With a total area of only 129 square miles, Moore County is the second smallest county in the state. Set in the heart of agrarian Middle Tennessee, Moore County contains a diverse landscape, with nearly one half of the county lying along the Highland Rim and most of the remaining area part of the Central Basin. The Elk and Mulberry Rivers create fertile, heavily timbered ridges and farmland that contribute to the agricultural production as well as the lucrative whiskey industry that remains an integral part of the county's heritage.
The first settlements in modern-day Moore County were initially part of Lincoln, Bedford, Franklin, and Coffee Counties. After the Civil War, residents of the remote parts of these contiguous counties petitioned the state legislature for the creation of a new county. To support their demand for a new county, the rural petitioners pointed to the distances to the county seats and described the treacherous road system that made travel difficult, and very often impossible. They argued that the distances and hazardous road conditions made legal protection offered by the courts and grand juries inaccessible to rural residents.
The Tennessee General Assembly established Moore County in 1871 in honor of General William Moore, who was one of Lincoln County's first settlers and a long-time member of the general assembly. The new county originally surveyed at 300 square miles, but the Constitution of 1870 stipulated that no established county should contain less than 275 square miles, and that no new county line could be closer than 11 miles from the courthouse of an old county. Since the Moore County boundaries reduced Lincoln County to 255 square miles, the new act violated the constitution. Lincoln County sued to reclaim its land, and Moore County was reduced to a mere 129 square miles.
Eleven districts comprised of Lynchburg, Ridgeville, Marble Hill, Reed's Store, Tucker Creek, Wagoner's, Prosser's Store, Charity, County Line, Hurricane Church, and William B. Smith's Mill were included in the new boundaries. A countywide election in 1872 designated Lynchburg as the county seat. Many of the townships have all but disappeared, with a few farm sites or a small store as the only indication of population. Lynchburg remains the largest and most populated district, estimated at around 350 residents, while the total population for the entire county is just over 4,700.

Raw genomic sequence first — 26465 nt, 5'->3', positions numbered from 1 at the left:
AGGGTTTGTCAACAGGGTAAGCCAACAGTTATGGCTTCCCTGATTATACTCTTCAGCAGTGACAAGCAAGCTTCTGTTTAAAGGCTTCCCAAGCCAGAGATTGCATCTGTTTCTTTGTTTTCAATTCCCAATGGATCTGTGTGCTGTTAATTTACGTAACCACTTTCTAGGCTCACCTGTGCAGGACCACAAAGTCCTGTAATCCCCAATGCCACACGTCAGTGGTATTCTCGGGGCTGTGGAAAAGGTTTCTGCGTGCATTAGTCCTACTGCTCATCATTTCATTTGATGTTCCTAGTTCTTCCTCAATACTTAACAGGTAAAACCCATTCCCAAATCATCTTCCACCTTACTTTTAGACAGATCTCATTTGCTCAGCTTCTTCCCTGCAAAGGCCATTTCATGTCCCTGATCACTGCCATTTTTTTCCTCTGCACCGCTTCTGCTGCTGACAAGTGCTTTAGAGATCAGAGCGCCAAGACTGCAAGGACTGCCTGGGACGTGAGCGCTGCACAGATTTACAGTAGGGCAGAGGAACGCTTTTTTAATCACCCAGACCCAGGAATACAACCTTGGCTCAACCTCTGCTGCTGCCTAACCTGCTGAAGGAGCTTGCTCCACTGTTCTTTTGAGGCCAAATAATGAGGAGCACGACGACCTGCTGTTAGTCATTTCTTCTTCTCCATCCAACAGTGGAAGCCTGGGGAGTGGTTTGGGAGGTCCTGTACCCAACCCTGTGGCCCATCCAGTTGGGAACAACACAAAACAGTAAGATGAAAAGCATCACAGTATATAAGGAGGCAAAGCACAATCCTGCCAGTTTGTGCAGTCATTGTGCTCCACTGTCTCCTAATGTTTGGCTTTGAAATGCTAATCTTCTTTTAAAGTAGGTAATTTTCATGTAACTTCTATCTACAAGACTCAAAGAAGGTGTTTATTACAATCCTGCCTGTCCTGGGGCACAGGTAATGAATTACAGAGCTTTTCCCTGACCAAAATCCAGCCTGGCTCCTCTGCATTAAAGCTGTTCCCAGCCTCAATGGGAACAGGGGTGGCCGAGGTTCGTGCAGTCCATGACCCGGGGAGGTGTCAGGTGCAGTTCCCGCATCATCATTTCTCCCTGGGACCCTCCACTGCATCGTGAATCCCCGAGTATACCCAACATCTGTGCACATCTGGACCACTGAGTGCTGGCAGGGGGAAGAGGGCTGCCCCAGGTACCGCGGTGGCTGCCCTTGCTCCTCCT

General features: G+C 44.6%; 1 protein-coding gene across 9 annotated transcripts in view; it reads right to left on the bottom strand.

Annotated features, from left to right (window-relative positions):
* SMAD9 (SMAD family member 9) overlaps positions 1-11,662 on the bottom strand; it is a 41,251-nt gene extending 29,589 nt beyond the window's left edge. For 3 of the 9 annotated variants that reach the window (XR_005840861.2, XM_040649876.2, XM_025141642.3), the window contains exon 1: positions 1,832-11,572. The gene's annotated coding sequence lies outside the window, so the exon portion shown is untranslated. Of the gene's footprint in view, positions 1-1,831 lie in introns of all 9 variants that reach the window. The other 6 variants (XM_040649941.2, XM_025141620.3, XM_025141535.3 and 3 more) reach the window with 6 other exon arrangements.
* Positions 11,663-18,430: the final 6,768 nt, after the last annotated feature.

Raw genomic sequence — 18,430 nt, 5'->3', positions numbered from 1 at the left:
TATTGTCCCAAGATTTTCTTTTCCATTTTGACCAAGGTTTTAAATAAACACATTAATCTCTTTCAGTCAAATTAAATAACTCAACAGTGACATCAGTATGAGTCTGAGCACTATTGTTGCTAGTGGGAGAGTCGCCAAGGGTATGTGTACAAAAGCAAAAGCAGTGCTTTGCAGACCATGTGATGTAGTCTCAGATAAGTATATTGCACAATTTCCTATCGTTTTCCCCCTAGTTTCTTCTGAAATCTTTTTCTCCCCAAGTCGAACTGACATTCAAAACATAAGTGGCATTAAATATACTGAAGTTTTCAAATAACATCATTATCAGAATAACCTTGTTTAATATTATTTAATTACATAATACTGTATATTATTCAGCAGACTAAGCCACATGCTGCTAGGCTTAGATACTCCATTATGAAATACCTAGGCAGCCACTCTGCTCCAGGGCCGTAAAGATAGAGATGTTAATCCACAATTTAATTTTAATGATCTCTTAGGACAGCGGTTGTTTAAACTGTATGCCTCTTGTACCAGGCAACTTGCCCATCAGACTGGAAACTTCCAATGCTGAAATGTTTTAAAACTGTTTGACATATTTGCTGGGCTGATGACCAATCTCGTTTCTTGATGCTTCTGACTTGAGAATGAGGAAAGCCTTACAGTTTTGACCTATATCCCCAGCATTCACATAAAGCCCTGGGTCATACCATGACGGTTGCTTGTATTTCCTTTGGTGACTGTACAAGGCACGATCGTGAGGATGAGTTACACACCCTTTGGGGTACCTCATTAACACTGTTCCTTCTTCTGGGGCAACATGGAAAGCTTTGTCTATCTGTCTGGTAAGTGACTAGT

In the 1870s Lynchburg was a regional center for the mule trade in Middle Tennessee because it was located in the center of an economic triangle that linked Tullahoma (Coffee County), Shelbyville (Bedford County), and Fayetteville (Lincoln County). Farmers traveling to and from these railroad hubs used the turnpike through Lynchburg, which later became Tennessee Highway 55. Produce, consumer goods, and livestock were traded in the county seat and contributed to Lynchburg's prominence within the county. Most of the town's character is still intact, largely because manufacturing and industry never developed fully, and with the construction of interstate highways, the region was isolated from the major industrial centers.
Moore County's fertile soils and close proximity to the Mulberry and Elk Rivers were excellent for growing corn, wheat, and oats. Many farmers raised cattle, hogs, and sheep to supplement their income. Dairies are still one of the county's major agricultural producers.
Moore County has a long history in the whiskey industry. The first distillery was erected in 1825 along the West Mulberry. By 1876 at least fifteen distilleries were registered in Moore County, and the product formerly known as Lincoln County whiskey became a Lynchburg specialty. One of the largest and most famous distilleries was founded by Jack Daniel, who made Tennessee Sour Mash whiskey a major commodity. Today, Jack Daniel Distillery is the central tourist attraction in Lynchburg and a primary source of tourism revenue for the county.
Although the county is sparsely populated and predominantly agricultural, Moore County is one of the most intact examples of Middle Tennessee's agrarian landscape. Visitors to Lynchburg and the surrounding area can experience the strong feeling of community and see the historic buildings that contribute to the lasting heritage of Moore County. The county's 2000 population was 5,740, an increase of 21.5 percent since 1990.